GMCD 7102 – Coronation Anthems & Hymns

The Choir of St. Paul’s Cathedral, Barry Rose – Director,
Christopher Dearnley – Organist

To the CD in our Shop

Source: American Record Guide, Vol: 58 No 5 Issue: September/October 1995

This music was recorded in 1977 and 1978 (analog) in St Paul’s Cathedral, in connection with the Service of Thanksgiving held there on June 7, 1977, for the 25th anniversary of the accession of Queen Elizabeth II to the throne. The selections also draw from works performed at the Queen’s coronation in 1953, as well as the coronations of George VI, George V and Edward VII.
Of course, many pieces were performed at more than one of these occasions. Sir Hubert Parry’s I was glad, for example, has been performed at every British Coronation since 1902. It is given here with the Royal Vivats that are usually omitted when the anthem is performed other than in the presence of the reigning sovereign.
Much of the music, of course, is grandiose, with participation of the Royal Trumpets from Kneller Hall: the opening fanfare by Sir Arthur Bliss; Parry’s I was glad; the final stanza of Sir John Goss’s Praise, my soul. the Vaughan Williams arrangement of The Old 100th, and the Gordon Jacob arrangement of God save the Queen, both for the 1953 coronation – Other works are of a quieter and more reflective character: Vaughan Williams’s O taste and see for the 1953 Coronation and the Credo from his Mass in G minor (1923), sung to English words on that occasion but given here in the original Latin; Samuel Sebastian Wesley’s anthem, and two works composed especially for the 1977 Thanksgiving Service: Psalm 121 to a chant by Barry Rose, and Christopher Dearnley’s unaccompanied anthem.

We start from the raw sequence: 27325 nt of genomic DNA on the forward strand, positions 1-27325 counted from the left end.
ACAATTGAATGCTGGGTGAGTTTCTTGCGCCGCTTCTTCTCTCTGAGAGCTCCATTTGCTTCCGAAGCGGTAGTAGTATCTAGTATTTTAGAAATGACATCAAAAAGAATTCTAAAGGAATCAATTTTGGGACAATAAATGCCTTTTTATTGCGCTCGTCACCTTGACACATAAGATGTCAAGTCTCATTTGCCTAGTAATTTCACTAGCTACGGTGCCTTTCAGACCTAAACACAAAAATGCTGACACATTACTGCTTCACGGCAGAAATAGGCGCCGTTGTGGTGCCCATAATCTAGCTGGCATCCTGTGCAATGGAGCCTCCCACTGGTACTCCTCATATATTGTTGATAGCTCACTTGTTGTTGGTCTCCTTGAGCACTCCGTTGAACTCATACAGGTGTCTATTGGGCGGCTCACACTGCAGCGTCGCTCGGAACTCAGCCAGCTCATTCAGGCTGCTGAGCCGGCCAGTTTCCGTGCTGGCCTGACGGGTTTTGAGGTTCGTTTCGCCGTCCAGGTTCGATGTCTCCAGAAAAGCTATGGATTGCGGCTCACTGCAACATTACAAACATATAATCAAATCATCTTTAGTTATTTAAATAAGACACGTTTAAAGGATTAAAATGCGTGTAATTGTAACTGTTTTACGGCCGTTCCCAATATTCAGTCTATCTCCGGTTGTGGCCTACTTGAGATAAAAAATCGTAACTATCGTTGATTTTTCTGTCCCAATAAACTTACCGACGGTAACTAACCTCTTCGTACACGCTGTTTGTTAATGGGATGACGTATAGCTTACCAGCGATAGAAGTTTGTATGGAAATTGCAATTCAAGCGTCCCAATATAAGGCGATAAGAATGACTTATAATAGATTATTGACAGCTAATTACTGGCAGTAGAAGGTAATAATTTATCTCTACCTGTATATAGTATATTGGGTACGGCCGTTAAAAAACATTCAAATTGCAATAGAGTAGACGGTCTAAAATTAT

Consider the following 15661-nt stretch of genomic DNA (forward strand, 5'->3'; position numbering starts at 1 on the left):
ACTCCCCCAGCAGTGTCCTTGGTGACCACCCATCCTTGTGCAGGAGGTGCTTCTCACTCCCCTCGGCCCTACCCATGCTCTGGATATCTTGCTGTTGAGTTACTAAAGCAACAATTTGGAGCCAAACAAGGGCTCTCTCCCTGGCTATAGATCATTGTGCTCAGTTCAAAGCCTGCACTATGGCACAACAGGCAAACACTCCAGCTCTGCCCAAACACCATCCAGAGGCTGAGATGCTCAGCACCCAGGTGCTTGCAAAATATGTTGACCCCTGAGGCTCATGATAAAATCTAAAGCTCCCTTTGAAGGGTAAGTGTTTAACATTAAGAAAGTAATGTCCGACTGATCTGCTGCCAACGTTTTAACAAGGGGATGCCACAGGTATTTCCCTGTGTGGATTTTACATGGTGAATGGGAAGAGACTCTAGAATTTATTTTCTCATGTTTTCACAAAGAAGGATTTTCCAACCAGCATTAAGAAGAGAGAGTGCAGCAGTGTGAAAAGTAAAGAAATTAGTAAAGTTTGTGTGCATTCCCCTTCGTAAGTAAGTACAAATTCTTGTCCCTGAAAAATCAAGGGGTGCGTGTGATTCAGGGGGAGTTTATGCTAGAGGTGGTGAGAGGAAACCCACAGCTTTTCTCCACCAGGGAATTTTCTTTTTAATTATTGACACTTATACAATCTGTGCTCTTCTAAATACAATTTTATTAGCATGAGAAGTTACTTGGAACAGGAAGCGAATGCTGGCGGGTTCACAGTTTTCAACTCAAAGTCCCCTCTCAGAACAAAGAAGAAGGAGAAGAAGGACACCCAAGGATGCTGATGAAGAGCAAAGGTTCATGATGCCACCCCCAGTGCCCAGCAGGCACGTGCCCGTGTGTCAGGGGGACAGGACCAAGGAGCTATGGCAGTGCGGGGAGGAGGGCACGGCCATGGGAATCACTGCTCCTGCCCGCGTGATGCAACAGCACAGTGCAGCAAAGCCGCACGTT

Falling between these extremes are the two Te Deum settings. The Stanford Te Deum is performed with the special fanfare introduction added to the work for the 1902 Coronation, but here it is played on the organ. Were the Kneller Hall trumpets on tea break? Dearnley’s Dominus regit me is a quiet organ chorale prelude based on the hymn tune by JB Dykes.
All in all, the program is varied and well balanced. Having said this, I suspect that the disc will appeal most to the listener who is interested in an overwhelming wash of sound. The emphasis is on grandeur and the full reverberation of the vast interior of St Paul’s Cathedral, sometimes at the expense of clarity. The Kneller Hall trumpets bid fair to demolish the chandeliers. To my ear, the organ and choir have a slightly hard sound that is surprising in such a reverberant interior. Cut-offs at the ends of pieces, especially the louder ones, are followed by thunderous resonance, as the sound echoes down the immense nave of the cathedral.
This disc reminds me of one that I reviewed a few years ago, called Great Music from Great Occasions at Westminster Abbey (IMP 919; Nov/Dec 1991) with the Abbey Choir and London Brass under the direction of Martin Neary. Several selections appear on both discs. The recording at Westminster Abbey is, to my ear, more favorable to the music itself. I still recommend it to the novice who wants to get to know English Cathedral music. This one is more for atmosphere.

Source: Fanfare July/August 1995, Vol. 18, no. 6

The Guild reissue takes us back nearly twenty years. but the choir has the same endearing qualities: Note: as but one example, their shrewd navigation of the potentially treacherous harmonic shift leading to O Lord, Save Thy People in the Britten Te Deum. The sporadic contributions of the brass provide a timbral range missing on the Hyperion disc, too.
Certainly, the Parry makes a grander splash with Colonel Sharpe’s military reinforcements. It must be said, though, that the music on the Guild collection is more relentlessly unflappable (not surprising, given the social function of Coronation music) – and in the end, despite the respite provided by the excerpt from the Vaughan Williams Mass, it makes a less effective program.
Still, those who hunger after this repertoire will find plenty to nourish them; and the engineering holds up well. Good notes and texts on both discs.
Peter J. Rabinowitz